THE Irish electorate has voted overwhelmingly to liberalise the current access to divorce in a referendum that reflects the ongoing rejection of the once-conservative nation of traditional Roman Catholic influence.
Every constituency in the Republic voted in favour of the proposal to amend the 2016 Thirty Eighth Amendment of the Constitution (Dissolution of Marriage) Bill which stipulated that a couple could apply for divorce only if they had spent four of the previous five years living apart.
The government proposals to legislate for a reduction of this period to two years, and to clarify recognition of foreign divorces, were approved by 82.07 per cent.
Reacting to the result, the Special Rapporteur on Child Protection, Dr Geoffrey Shannon, said: “This will really assist vulnerable citizens in reducing legal expenses, as it may help avoid the need for separate judicial separation proceedings, with the added benefit of reducing the trauma caused to children by protracted family-law proceedings.”
The Chairman of the Council for Marriage and Family for the Irish Catholic Bishops’ Conference, the Rt Revd Denis Nulty, said that the changes sought to “expedite the dissolution of marriage”.
In local-government elections to county councils across the Republic, the big winners were the Green Party, who also shone in the European Elections. Although the main Opposition party, Fianna Fáil, retains its status as the largest party in local government, beating Labour and the present incumbents Fine Gael, the Greens, once written off, gave a strong showing in both local and European votes.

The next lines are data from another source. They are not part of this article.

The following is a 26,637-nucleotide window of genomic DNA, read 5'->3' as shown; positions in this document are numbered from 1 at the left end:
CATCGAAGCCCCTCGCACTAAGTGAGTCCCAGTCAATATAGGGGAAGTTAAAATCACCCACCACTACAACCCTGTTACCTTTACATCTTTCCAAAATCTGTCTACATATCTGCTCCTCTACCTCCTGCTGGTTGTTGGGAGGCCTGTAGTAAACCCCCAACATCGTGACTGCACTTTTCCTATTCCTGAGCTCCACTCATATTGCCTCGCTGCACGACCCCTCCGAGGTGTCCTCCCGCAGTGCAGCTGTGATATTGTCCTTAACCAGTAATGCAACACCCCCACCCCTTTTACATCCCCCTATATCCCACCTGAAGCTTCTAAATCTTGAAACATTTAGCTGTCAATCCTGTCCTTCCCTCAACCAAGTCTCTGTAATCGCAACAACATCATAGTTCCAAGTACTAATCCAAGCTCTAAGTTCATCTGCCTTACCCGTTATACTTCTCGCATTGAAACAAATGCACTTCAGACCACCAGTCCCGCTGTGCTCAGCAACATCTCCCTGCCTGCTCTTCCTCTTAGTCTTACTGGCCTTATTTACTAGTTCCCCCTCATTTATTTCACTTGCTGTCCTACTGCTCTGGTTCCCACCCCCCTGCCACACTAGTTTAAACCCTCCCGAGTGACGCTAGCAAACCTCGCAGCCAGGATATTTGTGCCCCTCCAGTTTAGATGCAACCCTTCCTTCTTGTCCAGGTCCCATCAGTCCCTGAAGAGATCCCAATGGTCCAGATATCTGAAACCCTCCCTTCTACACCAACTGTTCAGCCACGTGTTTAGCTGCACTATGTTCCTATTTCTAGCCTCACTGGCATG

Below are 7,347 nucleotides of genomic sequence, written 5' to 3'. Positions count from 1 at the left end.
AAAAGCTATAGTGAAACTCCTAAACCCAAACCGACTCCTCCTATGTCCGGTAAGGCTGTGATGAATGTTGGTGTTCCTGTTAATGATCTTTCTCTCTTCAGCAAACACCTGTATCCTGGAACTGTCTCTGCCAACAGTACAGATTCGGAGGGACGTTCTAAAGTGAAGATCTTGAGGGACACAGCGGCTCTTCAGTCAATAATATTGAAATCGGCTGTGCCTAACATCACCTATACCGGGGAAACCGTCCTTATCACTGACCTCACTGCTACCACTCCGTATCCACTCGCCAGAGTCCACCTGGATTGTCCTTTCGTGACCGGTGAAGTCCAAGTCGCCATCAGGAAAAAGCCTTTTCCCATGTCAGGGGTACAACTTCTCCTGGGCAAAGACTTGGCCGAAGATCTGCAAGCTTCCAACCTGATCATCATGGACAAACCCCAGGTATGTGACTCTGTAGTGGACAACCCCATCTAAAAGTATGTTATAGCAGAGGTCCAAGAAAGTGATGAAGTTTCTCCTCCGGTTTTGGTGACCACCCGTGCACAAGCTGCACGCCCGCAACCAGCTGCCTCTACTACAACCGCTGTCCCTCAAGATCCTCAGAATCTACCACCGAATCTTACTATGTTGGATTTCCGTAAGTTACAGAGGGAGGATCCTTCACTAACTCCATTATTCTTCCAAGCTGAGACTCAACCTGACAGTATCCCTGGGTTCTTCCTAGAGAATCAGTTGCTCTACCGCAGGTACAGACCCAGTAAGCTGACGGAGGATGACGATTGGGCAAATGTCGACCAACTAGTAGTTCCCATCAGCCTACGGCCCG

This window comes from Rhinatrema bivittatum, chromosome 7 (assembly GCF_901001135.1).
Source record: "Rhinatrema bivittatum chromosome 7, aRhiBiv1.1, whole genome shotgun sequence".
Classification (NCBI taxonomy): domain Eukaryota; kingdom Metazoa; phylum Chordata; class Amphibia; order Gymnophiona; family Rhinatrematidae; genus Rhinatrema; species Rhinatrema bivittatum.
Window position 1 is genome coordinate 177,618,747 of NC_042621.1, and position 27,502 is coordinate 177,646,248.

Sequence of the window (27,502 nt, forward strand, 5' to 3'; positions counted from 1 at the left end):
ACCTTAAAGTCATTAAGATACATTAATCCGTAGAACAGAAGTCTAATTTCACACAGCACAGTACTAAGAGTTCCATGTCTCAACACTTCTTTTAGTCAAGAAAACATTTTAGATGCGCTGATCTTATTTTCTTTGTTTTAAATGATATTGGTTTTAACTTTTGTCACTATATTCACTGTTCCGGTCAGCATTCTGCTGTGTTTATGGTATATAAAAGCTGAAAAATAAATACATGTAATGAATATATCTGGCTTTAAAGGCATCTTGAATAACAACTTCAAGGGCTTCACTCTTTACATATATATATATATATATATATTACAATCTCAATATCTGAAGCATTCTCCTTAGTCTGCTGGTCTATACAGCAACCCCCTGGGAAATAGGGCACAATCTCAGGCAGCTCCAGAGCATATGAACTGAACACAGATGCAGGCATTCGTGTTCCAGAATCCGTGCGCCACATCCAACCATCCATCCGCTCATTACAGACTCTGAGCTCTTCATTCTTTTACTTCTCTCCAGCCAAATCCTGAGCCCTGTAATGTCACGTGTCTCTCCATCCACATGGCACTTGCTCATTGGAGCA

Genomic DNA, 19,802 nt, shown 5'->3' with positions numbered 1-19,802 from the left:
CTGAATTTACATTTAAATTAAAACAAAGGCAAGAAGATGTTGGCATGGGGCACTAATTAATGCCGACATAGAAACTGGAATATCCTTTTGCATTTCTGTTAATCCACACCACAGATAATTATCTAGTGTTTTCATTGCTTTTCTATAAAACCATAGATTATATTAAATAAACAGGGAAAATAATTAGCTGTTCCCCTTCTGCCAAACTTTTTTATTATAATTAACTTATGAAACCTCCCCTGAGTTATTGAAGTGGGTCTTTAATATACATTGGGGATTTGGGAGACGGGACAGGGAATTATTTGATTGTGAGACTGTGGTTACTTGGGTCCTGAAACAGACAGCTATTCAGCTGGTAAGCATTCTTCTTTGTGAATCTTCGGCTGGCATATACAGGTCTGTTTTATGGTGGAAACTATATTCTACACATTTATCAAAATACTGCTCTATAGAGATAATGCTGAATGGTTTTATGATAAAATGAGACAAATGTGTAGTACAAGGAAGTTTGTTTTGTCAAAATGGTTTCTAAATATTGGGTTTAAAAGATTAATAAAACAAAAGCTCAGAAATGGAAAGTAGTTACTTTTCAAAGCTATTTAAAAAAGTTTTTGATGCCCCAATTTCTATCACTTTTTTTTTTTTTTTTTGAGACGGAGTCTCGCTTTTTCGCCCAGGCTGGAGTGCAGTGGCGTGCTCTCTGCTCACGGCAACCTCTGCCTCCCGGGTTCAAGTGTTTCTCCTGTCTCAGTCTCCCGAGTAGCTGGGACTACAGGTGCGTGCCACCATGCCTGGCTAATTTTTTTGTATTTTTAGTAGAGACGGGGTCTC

The big losers were, to the surprise of many, Sinn Féin, whose vote collapsed at local and national level, leaving the party to ponder how, after some years with a strong if variable showing, its vote could collapse, losing council seats all over the country.
Another shock, and an indicator of societal change, was in Northern Ireland, where three European seats were up for contention: two were traditionally taken from DUP and UUP camps, and the third went to Sinn Féin.
On this occasion, however, the middle-ground Alliance Party leader Naomi Long defeated a UUP candidate, Danny Kennedy. Diane Dodds (wife of Nigel Dodds MP) for the DUP and Martina Anderson for Sinn Féin held on to the two other seats.
The question now being asked is whether Ms Long’s election is a symptom of a growing disillusionment among voters with the old status quo of Unionist versus Nationalist, and a tired brand of politics in which the electorate is becoming increasingly fed up with wrangling between parties and a collapsed Legislative Assembly showing no signs of resolution.
Should the Alliance continue to grow, there will be challenging times for Northern Ireland’s political landscape.